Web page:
The trial court seemed to feel that the amounts which were paid to the two children, which totalled $12,750, also constituted compensation to Mrs. Mills for her own claim. These funds could be attributed to Mrs. Mills only in her capacity as fiduciary for the children in this suit.
The trial court, in its decision, referred to this amount ($12,750) as compensation for the claim "keeping in mind the always present possibility of failure to prove liability" of the alleged tort-feasors. If the trial court had been referring only to the amounts claimed in the complaint on behalf of the children ($50,000), we might agree. But the trial court was comparing this amount with the total damages ($300,000 for which a tort-feasor might be found liable to all the beneficiaries of the cause of action given by RCW 4.20.010 and 020.
832 MILLS v. INTER ISLAND TELEPHONE CO. [68 Wn.2d
The second amended complaint sets out specific amounts for which each beneficial plaintiff is presenting a claim. See the prayer of the complaint, which is quoted above. In determining who has received a benefit from a settlement, we must look to who actually received the compensation, not the name of the nominal plaintiff. The trial court's comparison of value of the compensation received with the total amount prayed for entirely disregarded the three separate amounts claimed by the three beneficial plaintiffs. The court overlooked the fact that Mrs. Mills had a claim for $250,000, for which she received nothing. Since she received nothing on her personal claim, there is absolutely no danger or possibility of double recovery as to her in this particular case as was argued before the trial court and on appeal in support of this motion for summary judgment. In view of this undisputed fact, we see no reason for holding that the agreement which she signed operated as a release instead of a covenant not to sue. Consequently, it is our opinion that the trial court erred in granting respondent's motion for summary judgment.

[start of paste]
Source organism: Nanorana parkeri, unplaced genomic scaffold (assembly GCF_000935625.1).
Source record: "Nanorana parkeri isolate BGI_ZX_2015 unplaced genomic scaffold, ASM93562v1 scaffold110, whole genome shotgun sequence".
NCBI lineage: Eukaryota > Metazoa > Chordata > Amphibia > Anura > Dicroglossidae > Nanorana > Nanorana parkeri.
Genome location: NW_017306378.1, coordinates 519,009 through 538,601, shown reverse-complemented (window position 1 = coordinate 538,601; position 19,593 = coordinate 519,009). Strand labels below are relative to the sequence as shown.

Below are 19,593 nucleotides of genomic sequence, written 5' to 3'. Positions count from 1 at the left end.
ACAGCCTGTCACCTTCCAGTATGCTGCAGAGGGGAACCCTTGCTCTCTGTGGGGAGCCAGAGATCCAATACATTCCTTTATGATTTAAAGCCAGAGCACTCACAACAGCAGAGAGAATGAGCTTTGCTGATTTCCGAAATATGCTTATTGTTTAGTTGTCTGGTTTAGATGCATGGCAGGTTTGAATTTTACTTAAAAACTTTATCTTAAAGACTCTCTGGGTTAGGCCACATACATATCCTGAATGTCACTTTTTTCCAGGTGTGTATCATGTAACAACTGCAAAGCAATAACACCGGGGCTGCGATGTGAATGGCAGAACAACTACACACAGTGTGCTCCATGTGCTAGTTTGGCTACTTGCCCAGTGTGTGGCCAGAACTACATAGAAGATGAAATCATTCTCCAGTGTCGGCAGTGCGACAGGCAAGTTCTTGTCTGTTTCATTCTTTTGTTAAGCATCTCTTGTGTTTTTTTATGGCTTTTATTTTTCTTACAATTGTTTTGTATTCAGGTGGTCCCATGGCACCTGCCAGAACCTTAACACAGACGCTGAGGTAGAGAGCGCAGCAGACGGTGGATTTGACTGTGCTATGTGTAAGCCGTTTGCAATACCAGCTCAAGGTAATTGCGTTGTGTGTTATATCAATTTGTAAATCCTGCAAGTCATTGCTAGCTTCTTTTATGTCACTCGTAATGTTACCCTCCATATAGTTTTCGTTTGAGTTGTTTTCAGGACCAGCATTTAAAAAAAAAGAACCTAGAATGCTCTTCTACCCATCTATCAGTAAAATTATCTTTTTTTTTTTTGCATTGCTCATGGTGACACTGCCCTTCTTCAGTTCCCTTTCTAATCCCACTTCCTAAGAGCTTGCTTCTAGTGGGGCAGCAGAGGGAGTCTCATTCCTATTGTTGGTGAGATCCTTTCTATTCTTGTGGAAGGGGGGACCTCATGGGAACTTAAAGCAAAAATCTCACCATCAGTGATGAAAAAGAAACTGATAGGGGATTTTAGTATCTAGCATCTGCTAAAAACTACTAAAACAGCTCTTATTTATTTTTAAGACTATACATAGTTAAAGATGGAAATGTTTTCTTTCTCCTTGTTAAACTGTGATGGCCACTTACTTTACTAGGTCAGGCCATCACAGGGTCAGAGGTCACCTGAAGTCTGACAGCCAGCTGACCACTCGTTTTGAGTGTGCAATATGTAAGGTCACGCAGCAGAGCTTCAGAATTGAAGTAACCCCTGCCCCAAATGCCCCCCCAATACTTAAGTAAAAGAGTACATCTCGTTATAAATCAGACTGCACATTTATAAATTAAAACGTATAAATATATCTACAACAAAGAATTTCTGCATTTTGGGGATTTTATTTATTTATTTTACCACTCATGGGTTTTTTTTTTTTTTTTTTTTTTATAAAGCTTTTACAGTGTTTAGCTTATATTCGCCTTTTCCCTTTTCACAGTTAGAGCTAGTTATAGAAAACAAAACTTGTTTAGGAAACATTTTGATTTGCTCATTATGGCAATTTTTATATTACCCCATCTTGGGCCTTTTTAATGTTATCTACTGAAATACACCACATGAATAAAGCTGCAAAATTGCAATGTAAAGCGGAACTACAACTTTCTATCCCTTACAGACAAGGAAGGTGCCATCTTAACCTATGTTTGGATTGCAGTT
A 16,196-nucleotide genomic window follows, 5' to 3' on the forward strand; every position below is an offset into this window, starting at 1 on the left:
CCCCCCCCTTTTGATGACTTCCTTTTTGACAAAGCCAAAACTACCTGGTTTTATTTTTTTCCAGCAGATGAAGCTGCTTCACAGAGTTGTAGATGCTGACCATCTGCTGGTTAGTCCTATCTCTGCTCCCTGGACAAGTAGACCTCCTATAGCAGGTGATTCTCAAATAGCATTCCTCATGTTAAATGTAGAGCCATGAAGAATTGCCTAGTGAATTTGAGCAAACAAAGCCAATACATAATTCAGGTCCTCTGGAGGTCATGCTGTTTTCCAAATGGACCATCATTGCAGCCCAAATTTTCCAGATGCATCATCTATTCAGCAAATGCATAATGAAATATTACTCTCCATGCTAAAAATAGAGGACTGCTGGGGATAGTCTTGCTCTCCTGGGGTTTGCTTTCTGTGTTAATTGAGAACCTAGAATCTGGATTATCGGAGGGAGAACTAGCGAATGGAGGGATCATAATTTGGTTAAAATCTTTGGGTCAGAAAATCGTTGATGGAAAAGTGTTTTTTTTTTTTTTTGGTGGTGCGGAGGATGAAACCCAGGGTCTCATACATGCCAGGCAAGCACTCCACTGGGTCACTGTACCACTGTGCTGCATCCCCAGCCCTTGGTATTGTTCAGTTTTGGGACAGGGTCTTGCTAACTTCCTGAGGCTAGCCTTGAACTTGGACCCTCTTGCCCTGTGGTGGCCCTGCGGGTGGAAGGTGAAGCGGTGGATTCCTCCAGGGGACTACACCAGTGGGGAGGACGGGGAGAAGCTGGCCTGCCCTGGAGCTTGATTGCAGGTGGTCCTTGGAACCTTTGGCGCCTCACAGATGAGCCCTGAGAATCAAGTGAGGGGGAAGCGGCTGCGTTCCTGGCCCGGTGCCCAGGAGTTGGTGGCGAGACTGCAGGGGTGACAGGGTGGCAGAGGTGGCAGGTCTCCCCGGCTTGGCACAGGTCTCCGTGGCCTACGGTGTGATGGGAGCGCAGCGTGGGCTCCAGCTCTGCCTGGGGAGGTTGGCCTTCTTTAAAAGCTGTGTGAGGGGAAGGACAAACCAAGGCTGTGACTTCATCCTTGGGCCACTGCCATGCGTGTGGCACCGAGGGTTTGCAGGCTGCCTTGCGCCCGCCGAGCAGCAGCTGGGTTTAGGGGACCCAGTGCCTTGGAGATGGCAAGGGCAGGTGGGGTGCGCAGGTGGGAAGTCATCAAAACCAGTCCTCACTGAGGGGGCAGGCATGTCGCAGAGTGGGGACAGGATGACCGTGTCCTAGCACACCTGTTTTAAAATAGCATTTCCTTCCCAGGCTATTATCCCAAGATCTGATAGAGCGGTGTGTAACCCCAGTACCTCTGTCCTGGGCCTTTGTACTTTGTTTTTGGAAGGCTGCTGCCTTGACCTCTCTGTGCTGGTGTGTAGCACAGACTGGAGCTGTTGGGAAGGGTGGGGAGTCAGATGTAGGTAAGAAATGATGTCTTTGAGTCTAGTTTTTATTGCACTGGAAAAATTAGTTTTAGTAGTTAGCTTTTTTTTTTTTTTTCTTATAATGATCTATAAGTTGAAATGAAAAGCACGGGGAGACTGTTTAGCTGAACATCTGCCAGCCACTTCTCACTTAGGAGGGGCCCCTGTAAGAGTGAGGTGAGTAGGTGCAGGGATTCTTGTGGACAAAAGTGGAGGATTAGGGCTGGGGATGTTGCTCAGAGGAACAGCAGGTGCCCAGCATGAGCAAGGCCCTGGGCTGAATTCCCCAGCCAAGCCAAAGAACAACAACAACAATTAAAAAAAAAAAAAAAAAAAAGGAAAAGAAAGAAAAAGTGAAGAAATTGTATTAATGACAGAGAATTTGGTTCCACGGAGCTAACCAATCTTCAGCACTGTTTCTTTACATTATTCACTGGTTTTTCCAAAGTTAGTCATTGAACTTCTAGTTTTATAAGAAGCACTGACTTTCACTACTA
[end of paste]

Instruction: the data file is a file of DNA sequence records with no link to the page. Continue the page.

Appellant's assignment of error No. 4 is that the trial court erred in not granting appellant's motion for partial summary judgment. Appellant had moved for summary judgment on two issues. It asked the trial court to find, as a matter of law, that (1) respondent was negligent in failing to mark its poles and wires so that they were clearly visible to pilots approaching the airfield for a landing, and (2) that respondent's negligence was the proximate cause of the death of William George Mills. The trial court did not reach these issues, but it did hear argument on the motion, and would have passed upon them if it had not dismissed the case on respondent's motion to dismiss.